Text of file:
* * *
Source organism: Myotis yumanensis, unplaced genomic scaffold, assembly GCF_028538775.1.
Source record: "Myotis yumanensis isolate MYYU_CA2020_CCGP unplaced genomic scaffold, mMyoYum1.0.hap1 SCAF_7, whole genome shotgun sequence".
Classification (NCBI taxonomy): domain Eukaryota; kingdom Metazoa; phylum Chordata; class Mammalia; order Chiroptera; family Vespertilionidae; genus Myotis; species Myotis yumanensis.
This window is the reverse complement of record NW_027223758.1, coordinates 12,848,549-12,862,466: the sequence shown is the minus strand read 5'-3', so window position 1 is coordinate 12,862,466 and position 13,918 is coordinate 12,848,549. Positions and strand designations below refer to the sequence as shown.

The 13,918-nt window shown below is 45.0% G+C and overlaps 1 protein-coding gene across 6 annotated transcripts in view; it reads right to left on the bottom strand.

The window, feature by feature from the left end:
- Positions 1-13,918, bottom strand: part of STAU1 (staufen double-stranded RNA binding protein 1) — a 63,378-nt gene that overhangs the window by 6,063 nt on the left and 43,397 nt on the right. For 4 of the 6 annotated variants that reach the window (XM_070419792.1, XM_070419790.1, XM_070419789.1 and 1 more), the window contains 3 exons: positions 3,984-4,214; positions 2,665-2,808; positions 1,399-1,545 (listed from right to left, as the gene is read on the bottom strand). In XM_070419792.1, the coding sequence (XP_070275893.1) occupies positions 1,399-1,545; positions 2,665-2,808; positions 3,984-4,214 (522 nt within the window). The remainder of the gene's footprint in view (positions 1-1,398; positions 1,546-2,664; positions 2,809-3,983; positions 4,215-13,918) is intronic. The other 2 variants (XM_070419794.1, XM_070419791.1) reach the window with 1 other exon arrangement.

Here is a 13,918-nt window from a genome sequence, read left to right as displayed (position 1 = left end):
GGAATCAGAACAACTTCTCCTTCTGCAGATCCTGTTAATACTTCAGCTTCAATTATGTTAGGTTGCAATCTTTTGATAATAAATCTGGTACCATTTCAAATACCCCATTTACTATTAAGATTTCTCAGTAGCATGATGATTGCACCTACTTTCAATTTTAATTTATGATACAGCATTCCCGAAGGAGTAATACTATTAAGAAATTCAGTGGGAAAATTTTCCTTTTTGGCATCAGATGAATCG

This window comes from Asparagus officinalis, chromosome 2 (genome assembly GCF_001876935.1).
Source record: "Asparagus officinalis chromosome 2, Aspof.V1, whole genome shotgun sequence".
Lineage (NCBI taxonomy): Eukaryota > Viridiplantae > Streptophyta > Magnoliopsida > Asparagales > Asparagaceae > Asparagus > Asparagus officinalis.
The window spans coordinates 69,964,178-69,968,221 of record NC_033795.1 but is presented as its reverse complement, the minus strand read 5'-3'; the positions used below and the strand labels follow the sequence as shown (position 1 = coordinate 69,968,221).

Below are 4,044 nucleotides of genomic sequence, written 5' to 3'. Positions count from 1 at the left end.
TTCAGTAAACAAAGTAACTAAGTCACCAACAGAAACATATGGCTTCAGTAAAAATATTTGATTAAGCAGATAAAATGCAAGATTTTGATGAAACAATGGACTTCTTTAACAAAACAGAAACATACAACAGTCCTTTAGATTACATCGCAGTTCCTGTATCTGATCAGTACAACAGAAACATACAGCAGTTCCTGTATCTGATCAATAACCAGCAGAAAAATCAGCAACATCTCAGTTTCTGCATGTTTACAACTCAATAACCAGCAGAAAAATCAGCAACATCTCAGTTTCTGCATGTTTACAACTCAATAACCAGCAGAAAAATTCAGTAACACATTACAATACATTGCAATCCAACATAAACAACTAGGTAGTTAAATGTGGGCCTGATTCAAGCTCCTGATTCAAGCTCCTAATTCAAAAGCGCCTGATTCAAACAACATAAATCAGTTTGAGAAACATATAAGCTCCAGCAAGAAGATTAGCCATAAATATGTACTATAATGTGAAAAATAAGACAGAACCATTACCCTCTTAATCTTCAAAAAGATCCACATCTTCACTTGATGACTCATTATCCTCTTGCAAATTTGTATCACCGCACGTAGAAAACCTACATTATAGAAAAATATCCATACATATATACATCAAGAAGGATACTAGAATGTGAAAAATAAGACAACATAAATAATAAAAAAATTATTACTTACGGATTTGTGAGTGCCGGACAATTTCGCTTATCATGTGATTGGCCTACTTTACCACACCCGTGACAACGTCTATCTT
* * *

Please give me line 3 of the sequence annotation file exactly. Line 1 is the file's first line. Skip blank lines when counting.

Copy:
Classification (NCBI taxonomy): domain Eukaryota; kingdom Metazoa; phylum Chordata; class Mammalia; order Chiroptera; family Vespertilionidae; genus Myotis; species Myotis yumanensis.